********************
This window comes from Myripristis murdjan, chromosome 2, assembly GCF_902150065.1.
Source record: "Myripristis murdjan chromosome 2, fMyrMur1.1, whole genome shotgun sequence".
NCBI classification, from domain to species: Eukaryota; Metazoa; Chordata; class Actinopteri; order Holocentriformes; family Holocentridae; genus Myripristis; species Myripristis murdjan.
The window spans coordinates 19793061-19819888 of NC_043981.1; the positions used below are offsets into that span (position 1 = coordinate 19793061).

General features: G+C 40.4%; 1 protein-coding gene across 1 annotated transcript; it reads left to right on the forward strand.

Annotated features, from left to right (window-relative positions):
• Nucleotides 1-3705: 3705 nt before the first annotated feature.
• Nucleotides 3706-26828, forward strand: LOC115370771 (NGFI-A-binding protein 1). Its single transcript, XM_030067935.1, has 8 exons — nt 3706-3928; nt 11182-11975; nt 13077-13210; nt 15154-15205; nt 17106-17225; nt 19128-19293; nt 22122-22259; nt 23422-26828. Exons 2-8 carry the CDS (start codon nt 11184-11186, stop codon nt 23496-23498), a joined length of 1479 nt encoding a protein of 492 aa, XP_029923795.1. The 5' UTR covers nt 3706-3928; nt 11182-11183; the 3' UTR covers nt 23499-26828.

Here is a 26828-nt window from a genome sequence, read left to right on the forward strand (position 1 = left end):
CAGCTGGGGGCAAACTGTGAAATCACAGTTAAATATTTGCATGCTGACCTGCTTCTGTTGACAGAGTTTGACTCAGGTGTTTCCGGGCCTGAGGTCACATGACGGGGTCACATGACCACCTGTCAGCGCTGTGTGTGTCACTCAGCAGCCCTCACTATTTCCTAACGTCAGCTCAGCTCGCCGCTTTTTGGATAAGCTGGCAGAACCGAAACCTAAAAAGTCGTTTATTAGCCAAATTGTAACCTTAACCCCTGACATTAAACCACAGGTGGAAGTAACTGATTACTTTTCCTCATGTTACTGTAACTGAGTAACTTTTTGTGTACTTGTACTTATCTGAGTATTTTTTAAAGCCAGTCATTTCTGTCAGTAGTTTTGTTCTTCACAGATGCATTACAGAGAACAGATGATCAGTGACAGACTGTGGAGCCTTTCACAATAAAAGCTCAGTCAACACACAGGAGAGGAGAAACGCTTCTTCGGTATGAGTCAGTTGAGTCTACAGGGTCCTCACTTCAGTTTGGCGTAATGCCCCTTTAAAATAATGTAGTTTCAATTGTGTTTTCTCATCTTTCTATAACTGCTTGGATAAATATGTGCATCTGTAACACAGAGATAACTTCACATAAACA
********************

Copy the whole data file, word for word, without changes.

This window comes from Myripristis murdjan, chromosome 2, assembly GCF_902150065.1.
Source record: "Myripristis murdjan chromosome 2, fMyrMur1.1, whole genome shotgun sequence".
NCBI classification, from domain to species: Eukaryota; Metazoa; Chordata; class Actinopteri; order Holocentriformes; family Holocentridae; genus Myripristis; species Myripristis murdjan.
The window spans coordinates 19793061-19819888 of NC_043981.1; the positions used below are offsets into that span (position 1 = coordinate 19793061).

General features: G+C 40.4%; 1 protein-coding gene across 1 annotated transcript; it reads left to right on the forward strand.

Annotated features, from left to right (window-relative positions):
• Nucleotides 1-3705: 3705 nt before the first annotated feature.
• Nucleotides 3706-26828, forward strand: LOC115370771 (NGFI-A-binding protein 1). Its single transcript, XM_030067935.1, has 8 exons — nt 3706-3928; nt 11182-11975; nt 13077-13210; nt 15154-15205; nt 17106-17225; nt 19128-19293; nt 22122-22259; nt 23422-26828. Exons 2-8 carry the CDS (start codon nt 11184-11186, stop codon nt 23496-23498), a joined length of 1479 nt encoding a protein of 492 aa, XP_029923795.1. The 5' UTR covers nt 3706-3928; nt 11182-11183; the 3' UTR covers nt 23499-26828.

Here is a 26828-nt window from a genome sequence, read left to right on the forward strand (position 1 = left end):
CAGCTGGGGGCAAACTGTGAAATCACAGTTAAATATTTGCATGCTGACCTGCTTCTGTTGACAGAGTTTGACTCAGGTGTTTCCGGGCCTGAGGTCACATGACGGGGTCACATGACCACCTGTCAGCGCTGTGTGTGTCACTCAGCAGCCCTCACTATTTCCTAACGTCAGCTCAGCTCGCCGCTTTTTGGATAAGCTGGCAGAACCGAAACCTAAAAAGTCGTTTATTAGCCAAATTGTAACCTTAACCCCTGACATTAAACCACAGGTGGAAGTAACTGATTACTTTTCCTCATGTTACTGTAACTGAGTAACTTTTTGTGTACTTGTACTTATCTGAGTATTTTTTAAAGCCAGTCATTTCTGTCAGTAGTTTTGTTCTTCACAGATGCATTACAGAGAACAGATGATCAGTGACAGACTGTGGAGCCTTTCACAATAAAAGCTCAGTCAACACACAGGAGAGGAGAAACGCTTCTTCGGTATGAGTCAGTTGAGTCTACAGGGTCCTCACTTCAGTTTGGCGTAATGCCCCTTTAAAATAATGTAGTTTCAATTGTGTTTTCTCATCTTTCTATAACTGCTTGGATAAATATGTGCATCTGTAACACAGAGATAACTTCACATAAACA